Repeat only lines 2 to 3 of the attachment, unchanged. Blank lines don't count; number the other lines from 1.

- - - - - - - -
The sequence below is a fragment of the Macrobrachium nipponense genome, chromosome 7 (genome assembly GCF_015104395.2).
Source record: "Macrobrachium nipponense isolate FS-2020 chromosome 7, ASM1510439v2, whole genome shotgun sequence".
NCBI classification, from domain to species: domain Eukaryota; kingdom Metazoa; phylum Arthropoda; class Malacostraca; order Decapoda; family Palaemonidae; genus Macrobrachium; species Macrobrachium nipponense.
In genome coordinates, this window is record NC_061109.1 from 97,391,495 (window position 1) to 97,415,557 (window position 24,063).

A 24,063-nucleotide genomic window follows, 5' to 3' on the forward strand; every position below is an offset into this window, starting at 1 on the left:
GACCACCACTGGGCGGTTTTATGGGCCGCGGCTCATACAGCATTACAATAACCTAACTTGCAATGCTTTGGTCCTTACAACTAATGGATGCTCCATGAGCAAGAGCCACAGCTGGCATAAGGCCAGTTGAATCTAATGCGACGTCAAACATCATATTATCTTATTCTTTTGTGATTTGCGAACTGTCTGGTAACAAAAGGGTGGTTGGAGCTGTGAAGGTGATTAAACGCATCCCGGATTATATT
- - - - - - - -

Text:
Source record: "Macrobrachium nipponense isolate FS-2020 chromosome 7, ASM1510439v2, whole genome shotgun sequence".
NCBI classification, from domain to species: domain Eukaryota; kingdom Metazoa; phylum Arthropoda; class Malacostraca; order Decapoda; family Palaemonidae; genus Macrobrachium; species Macrobrachium nipponense.